Texas Military Forces Historical Sketch
Reduction To A Brigade
Adjutant General J. O. Newton, in 1908, reported that the company officers were discouraged because of heavy local expenses, armory rents, lights, maintenance, etc., and no company funds. These officers personally had to bear the expenses. But General Newton also reported that increased interest in the Guard was brought about through successful and pleasant camp of instruction at Camp Mabry, July, 1907; instructive joint Army-Militia encampment, Leon Springs, July, 1908; general interest in rifle practice, and an appropriation made by the 30th legislature of $5,000 each year for armory rental, equipment, maintenance, etc. With the number of units then organized, this appropriation justified allotments as follows: infantry companies, $8 per month; cavalry troops, $12, and battery of artillery, $16.
Eleven companies were mustered out and 12 mustered in during this two-year period, and the Guard consisted of 39 companies of infantry, two bands, four troops of cavalry, one battery of artillery, one company of signal corps, one hospital corps, one company of engineers and three companies of infantry in the process of organization. This made a total of 246 officers and 2,351 enlisted men.
It became evident, though, during 1907 that in order to conform to the organization of the regular army by January 21, 1908, as required by the Dick Bill, it would be necessary to reduce the organization of the Texas National Guard from a division to a brigade, both because of vacancies of companies in regiments and limited finances. The War Department ruled during 1907 that each regiment, after January 21, 1908, should have 12 companies, each having a minimum enlisted strength of 58 and a band of 28 enlisted men. The term "minimum enlisted strength" referred to the organization, and not to the men actually borne on the rolls. "This means," stated the Adjutant General "that we are expected to have the equipment necessary to equip whatever organization we claim to maintain, whether we have the men or not."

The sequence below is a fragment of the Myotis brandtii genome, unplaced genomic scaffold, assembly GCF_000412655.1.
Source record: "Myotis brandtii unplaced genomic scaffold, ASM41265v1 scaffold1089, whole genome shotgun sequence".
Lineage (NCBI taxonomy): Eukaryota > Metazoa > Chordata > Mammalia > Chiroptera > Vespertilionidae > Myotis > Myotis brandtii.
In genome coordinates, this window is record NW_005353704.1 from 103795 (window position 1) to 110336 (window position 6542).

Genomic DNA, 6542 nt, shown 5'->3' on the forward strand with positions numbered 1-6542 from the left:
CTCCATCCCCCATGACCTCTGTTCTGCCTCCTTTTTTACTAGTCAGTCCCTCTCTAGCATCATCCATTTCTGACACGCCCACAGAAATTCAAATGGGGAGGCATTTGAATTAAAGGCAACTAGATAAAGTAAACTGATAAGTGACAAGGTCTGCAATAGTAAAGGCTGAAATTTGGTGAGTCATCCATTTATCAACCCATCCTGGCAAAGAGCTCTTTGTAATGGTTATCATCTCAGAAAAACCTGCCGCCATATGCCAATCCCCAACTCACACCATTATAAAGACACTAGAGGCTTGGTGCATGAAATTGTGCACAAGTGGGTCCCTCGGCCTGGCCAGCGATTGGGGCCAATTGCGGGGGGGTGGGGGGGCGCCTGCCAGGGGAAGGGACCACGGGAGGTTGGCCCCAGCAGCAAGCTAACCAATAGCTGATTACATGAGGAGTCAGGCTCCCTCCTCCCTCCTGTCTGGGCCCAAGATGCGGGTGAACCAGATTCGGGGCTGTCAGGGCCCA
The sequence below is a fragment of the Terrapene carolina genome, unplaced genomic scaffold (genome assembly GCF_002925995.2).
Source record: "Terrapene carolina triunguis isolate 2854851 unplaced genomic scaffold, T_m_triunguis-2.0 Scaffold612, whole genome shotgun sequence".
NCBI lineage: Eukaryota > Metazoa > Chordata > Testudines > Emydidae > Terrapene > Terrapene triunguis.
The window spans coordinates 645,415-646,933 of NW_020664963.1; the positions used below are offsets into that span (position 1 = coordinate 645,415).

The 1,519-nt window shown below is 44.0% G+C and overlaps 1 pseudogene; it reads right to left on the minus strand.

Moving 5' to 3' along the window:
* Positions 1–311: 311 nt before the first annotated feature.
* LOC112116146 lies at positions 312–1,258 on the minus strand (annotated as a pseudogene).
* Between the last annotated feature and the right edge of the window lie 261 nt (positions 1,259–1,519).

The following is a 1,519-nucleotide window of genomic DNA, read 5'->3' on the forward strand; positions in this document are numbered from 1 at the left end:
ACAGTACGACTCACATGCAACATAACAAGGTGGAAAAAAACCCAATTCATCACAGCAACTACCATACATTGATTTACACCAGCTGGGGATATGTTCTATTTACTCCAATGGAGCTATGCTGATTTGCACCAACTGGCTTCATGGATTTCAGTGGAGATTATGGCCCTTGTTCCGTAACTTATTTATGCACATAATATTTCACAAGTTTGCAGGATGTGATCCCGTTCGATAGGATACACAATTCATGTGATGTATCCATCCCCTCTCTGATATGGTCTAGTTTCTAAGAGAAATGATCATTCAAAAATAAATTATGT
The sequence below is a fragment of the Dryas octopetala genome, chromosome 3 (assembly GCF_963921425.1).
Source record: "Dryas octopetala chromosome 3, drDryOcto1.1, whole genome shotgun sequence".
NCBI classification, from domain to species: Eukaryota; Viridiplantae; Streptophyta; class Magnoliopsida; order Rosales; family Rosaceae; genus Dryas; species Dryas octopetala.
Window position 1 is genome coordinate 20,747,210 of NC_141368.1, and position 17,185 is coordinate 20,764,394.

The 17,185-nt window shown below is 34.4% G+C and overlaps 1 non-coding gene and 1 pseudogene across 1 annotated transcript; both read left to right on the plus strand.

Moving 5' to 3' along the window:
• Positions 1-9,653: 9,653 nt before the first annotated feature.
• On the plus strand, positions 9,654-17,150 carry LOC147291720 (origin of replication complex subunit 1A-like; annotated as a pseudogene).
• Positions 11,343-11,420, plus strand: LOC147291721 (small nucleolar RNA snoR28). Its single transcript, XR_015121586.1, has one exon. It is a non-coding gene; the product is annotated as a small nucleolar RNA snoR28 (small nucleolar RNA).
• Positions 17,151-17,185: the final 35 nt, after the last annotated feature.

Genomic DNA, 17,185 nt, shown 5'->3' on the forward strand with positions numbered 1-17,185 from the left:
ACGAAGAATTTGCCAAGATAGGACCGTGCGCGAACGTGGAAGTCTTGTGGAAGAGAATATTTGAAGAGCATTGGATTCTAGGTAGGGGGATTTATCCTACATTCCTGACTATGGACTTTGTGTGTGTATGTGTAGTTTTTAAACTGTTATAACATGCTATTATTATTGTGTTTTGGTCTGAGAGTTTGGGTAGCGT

Increased interest was shown in rifle practice during this period and the companies were attempting to establish their own rifle ranges at their respective home stations. The Adjutant General recommended that this interest in rifle practice be encouraged by an allowance of $2,000 and two target frames, etc., to be provided each company, provided suitable places, convenient for practice, could be found near them. Eight companies had either constructed a range or were arranging to put one under construction by the end of 1908. By 1910, rifle ranges had been provided for 20 organizations and seven more locations arranged.
The rifle teams in the National Matches showed improvement, winning 17th place in 1909 and 14th place in 1910. The 1909 team scored 3,550 out of a possible 4,200, winning the famous trophy, "The Soldier of Marathon," a prize of $300 cash and a bronze medal for each member of the team. Individual members of the 1910 team also won several prizes.
The next few years were taken up with routine matters in the Guard, and the Adjutant General reported that the militia was becoming more and more federally involved. By the end of 1914, the Guard was organized as a reinforced brigade and consisted of two regiments of infantry, one squadron of cavalry, one battery of field artillery, and one field hospital. The personnel included 207 officers and 3,185 men.
With the $12,000 which had been paid by the Citizen's Encampment Committee supplemented by a legislative appropriation of $3,412, title was taken in the name of the State for the 55-acre tract immediately east of the railroad track and adjoining the former boundary of Camp Mabry, which then comprised a total of 425 acres, 200 acres the property of the Federal Government and the balance the property of the State Government. Camp Mabry was officially designated as the mobilization point of the Texas National Guard and complete plans for cantonment were on file in the Adjutant General's department.
Such was the status of the Texas National Guard in the period preceding the call to arms for service on the Mexican Border.